Now, if someone wanted to ditch the setting, they could still use the rules to have fun in a wide variety of settings and genres, but the game was specifically designed to handle precisely where we were taking the setting. That said, we wanted people to have enough room to try a bunch of cool, different concepts (like a magical wild west, magic-powered cars and appliances, post apocalyptic mayhem, mechs with an anime feel, hint of Spelljammer, superheroes, alien exploration, high fantasy escapades and dangerous cross-dimensional chaos, dogfights in space and other goodies), within the setting without getting cheesy, artificially slapping stuff together stuff like some games do, or breaking the epic storyline, so that meant we had to make a pretty big system to run it. It also meant that we needed to keep things from getting too crunchy so we could fit it all in the core rulebooks, but then that aligned with our goal for the setting to be more flexible and cinematic, so it’s all coming together nicely.

The setting is cinematic and the resolution systems represent that well, offering interesting, sometimes surprising turn of events and levels of risk that the players can change on the fly (for example you can swap between 3 different resolution systems as desired, and increase your odds of a critical, at the risk of increasing the odds of a fumble).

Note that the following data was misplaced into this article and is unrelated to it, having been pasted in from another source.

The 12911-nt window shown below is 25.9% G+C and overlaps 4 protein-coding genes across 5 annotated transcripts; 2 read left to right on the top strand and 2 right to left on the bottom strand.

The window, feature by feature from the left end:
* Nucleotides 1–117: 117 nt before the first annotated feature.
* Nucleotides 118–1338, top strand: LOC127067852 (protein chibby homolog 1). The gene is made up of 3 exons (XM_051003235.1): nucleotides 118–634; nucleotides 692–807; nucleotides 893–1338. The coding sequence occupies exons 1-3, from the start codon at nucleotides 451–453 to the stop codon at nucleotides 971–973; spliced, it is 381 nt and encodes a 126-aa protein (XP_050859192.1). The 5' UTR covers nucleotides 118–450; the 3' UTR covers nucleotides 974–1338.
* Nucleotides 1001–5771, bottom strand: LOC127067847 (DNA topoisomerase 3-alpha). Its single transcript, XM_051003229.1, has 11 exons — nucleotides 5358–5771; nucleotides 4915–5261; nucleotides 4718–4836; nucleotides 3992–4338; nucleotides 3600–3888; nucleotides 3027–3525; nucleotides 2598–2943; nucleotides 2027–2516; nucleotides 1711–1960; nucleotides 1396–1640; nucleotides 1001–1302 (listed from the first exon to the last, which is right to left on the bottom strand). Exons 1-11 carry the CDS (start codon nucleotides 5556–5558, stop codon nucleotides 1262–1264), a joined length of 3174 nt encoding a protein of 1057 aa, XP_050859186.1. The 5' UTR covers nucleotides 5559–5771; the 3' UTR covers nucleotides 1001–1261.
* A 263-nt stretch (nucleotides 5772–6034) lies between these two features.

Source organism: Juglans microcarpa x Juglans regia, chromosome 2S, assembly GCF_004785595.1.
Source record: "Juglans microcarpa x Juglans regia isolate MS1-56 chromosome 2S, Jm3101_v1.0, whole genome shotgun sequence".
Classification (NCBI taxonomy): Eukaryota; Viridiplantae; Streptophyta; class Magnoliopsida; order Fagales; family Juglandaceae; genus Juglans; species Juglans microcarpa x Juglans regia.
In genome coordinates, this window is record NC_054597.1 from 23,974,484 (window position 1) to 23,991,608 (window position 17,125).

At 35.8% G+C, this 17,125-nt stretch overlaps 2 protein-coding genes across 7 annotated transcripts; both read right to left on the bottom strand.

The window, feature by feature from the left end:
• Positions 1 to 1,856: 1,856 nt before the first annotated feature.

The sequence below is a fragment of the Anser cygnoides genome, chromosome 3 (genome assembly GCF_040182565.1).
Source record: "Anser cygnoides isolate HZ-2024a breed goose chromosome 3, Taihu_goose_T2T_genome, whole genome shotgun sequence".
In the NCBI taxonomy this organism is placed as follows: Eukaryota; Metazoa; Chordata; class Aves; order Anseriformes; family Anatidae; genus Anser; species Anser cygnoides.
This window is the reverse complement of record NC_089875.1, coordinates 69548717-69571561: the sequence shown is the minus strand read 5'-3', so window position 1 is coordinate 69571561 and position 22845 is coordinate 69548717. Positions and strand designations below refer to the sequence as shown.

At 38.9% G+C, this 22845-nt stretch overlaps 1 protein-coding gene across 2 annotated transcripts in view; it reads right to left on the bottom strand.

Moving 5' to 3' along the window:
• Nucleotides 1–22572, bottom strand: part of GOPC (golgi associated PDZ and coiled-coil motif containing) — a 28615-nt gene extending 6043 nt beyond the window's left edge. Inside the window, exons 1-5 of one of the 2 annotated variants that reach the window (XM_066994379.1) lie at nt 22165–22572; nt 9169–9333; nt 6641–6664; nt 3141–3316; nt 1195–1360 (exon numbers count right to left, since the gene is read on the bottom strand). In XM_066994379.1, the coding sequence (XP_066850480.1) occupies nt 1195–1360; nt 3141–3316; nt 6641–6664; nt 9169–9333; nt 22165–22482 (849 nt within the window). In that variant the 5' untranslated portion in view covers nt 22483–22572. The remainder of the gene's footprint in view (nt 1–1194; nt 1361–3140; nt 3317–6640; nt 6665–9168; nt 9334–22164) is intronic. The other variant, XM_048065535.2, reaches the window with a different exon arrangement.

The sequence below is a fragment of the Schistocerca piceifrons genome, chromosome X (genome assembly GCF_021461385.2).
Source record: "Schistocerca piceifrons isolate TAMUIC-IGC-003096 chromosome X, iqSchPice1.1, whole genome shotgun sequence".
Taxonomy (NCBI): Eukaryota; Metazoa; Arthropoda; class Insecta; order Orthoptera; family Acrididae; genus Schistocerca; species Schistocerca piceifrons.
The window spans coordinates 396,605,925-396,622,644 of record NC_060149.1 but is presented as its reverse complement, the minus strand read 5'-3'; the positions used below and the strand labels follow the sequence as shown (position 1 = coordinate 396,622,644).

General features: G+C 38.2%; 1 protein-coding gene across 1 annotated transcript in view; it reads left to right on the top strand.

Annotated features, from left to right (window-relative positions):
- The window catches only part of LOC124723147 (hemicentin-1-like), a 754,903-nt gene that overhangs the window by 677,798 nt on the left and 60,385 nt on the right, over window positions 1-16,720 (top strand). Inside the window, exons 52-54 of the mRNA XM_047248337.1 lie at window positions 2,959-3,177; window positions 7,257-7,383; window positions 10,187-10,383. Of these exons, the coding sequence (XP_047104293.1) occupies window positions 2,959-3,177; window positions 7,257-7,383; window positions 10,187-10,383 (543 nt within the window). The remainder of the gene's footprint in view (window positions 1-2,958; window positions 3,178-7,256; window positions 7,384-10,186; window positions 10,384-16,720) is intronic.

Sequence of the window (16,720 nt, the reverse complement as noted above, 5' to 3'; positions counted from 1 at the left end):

The rules, like the setting, are more about spotlighting cinematic moments, intense social interactions and uncovering ancient oddities and epic mysteries, than focusing on hyper detailed realism stuff you might read about in a science textbook like some sci-fi RPG’s get caught up in. We don’t let ourselves get caught up in extreme detail in either the setting or system as we feel there are great stories to tell. We’ve been playing Cosmothea for 34 years and in our experience, people are more likely to remember and talk fondly about exciting, epic stories, and intense encounters than uber realistic combat or scientific crunch.